Wealth effect: AMP faces $65m profit hit
AMP has warned that its fourth-quarter earnings could take a hit of up $65 million due to further troubles at its income protection business.
The financial services group said fixing the wealth protection arm's disability and income protection insurance products was "one of its highest priorities" and it "continues to implement short and medium-term actions to improve claims and lapse experience".
AMP said a review of its life insurance book would prompt it to tip $15 million into its income protection book.
A change in payout assumptions would also result in a capitalised loss in the range of $40 million to $50 million in the fourth quarter. This was expected to reduce AMP's operating profit by the same amount, the company said.
It said the number of insurance policies in its income protection book had "continued to worsen" during the third quarter.
"In total, these two adjustments are expected to result in a $55 million to $65 million reduction in AMP's operating result for the [fourth quarter] of 2013."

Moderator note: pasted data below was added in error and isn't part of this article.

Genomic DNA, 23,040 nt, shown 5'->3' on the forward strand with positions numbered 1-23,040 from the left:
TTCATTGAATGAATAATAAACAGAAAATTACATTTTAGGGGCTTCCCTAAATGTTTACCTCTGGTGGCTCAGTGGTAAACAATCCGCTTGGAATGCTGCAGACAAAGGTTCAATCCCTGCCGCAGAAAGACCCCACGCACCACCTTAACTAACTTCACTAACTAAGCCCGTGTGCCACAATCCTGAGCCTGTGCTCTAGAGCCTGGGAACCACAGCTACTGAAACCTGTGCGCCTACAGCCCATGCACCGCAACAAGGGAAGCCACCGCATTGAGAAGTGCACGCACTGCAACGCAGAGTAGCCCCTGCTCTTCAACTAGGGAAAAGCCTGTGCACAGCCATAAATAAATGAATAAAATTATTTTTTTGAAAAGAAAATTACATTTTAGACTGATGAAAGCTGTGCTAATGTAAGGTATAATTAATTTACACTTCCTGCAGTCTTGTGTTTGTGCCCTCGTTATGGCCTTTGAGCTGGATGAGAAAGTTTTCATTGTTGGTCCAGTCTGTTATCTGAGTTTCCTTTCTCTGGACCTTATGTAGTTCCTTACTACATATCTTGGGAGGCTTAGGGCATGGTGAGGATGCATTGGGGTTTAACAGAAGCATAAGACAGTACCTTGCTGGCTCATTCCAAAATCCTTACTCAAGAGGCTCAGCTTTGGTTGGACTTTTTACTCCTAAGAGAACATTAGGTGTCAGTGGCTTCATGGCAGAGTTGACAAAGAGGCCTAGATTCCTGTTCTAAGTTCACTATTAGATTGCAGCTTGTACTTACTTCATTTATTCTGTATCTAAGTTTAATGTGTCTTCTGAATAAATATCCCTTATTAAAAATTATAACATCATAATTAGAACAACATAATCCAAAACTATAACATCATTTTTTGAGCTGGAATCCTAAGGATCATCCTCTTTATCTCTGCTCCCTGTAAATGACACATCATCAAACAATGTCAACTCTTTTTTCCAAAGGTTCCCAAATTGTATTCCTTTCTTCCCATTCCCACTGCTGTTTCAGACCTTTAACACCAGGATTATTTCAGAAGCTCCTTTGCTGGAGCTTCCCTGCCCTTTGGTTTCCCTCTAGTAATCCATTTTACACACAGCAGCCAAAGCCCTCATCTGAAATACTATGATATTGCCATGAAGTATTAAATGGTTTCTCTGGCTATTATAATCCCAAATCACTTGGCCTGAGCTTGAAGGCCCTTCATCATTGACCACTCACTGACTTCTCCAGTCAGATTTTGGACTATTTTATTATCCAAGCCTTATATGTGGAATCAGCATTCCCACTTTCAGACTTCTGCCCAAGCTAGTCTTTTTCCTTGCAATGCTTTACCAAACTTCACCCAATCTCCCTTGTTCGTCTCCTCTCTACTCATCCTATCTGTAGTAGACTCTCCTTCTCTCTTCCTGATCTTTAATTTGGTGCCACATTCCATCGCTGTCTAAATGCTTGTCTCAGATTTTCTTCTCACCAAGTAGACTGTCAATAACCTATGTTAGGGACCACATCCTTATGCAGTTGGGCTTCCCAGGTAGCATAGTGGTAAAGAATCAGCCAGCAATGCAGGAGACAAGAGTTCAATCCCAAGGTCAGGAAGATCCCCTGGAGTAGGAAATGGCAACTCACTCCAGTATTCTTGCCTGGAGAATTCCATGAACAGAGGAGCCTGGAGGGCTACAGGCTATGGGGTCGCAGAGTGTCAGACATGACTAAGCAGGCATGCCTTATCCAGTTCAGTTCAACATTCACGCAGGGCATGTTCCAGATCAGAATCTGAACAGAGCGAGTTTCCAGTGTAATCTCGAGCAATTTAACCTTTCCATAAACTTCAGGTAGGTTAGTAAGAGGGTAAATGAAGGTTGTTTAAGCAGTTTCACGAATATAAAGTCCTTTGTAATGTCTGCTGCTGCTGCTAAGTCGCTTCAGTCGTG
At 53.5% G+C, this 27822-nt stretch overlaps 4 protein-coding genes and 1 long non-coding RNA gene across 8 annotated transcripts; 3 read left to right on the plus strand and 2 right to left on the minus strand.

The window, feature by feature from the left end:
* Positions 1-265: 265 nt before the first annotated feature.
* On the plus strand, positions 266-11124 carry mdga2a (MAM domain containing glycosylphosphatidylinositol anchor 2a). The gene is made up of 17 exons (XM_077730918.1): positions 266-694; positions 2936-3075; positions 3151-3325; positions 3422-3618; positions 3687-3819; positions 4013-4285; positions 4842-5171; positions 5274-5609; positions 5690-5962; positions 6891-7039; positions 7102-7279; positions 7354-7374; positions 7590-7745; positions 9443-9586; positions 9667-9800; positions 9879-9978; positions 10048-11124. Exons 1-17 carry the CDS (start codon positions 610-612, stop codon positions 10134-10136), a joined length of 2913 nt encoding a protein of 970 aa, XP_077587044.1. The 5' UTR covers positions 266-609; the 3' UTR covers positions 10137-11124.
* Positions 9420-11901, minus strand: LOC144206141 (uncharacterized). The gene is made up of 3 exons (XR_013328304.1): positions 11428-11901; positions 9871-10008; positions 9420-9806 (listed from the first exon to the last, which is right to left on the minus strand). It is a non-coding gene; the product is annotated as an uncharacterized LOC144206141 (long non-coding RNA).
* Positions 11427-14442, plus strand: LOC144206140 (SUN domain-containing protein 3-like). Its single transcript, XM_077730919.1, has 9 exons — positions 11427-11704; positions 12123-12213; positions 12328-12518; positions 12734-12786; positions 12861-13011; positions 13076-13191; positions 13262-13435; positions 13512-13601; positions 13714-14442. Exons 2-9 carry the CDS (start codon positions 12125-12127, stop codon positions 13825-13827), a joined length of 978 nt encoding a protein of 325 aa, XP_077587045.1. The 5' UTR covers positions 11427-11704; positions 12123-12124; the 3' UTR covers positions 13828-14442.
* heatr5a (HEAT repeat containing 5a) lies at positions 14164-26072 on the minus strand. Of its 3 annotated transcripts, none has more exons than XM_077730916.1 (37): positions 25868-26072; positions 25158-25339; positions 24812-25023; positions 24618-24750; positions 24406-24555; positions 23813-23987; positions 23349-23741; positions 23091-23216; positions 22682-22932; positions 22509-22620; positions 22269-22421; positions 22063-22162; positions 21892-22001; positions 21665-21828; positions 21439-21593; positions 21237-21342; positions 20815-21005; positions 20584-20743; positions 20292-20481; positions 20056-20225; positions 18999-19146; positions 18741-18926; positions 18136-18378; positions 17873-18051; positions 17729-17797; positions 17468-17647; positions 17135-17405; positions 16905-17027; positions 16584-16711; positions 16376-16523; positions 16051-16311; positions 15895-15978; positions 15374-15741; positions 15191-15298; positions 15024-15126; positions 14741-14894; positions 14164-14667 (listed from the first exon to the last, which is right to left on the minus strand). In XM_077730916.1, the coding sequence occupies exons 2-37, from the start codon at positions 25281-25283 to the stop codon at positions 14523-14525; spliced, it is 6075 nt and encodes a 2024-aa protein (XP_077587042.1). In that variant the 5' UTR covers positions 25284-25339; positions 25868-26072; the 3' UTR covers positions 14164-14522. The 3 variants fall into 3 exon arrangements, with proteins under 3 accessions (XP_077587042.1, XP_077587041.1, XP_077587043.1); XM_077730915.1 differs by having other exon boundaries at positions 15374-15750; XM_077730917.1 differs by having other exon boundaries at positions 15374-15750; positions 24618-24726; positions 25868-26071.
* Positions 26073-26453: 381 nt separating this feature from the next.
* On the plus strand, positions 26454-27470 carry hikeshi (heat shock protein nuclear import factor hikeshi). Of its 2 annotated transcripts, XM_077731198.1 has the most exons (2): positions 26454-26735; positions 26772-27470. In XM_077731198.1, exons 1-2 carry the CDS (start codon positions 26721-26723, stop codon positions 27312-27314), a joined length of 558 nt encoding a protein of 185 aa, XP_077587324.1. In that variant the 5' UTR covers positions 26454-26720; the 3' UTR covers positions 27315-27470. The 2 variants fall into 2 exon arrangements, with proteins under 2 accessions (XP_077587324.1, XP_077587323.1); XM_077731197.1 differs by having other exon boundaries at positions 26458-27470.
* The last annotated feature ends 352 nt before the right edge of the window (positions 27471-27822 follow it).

It also said it would have to wait until the fourth quarter to assess what impact the moves could have on dividends.
AMP shares tanked on the news, but narrowed losses to close 14¢ lower at $4.80 in a flat market.
The company substantially bulked up its income protection business with the $4.1 billion purchase of AXA Asia Pacific's Australian operations.
Income protection products, which guarantee a portion of a policyholder's salary for a period of time if they are unable to work, have been causing headaches for life insurers as claims rise in line with job losses among white-collar workers.
A slowing economy has also prompted some people to opt out of life insurance products such as death and disability cover.
Releasing its third-quarter cashflow figures on Friday, AMP said net cash inflows came in at $194 million for the quarter, with some $567 million retail inflows offset by $233 million falling off the external wealth platforms.
"While AMP is strengthening its lapse assumptions, the question remains, is this enough?" Andrew Adams, a Credit Suisse analyst told Bloomberg. "AMP has to make the tough decision of walking away from this business, or risk the potential of further losses in coming years."
The latest update follows AMP earlier this month appointing Grocon chief financial officer Gordon Lefevre as its new CFO.
AMP chief executive Craig Dunn will also be replaced next year by Craig Meller, head of AMP Financial Services, as the company embarks on a cost-cutting program.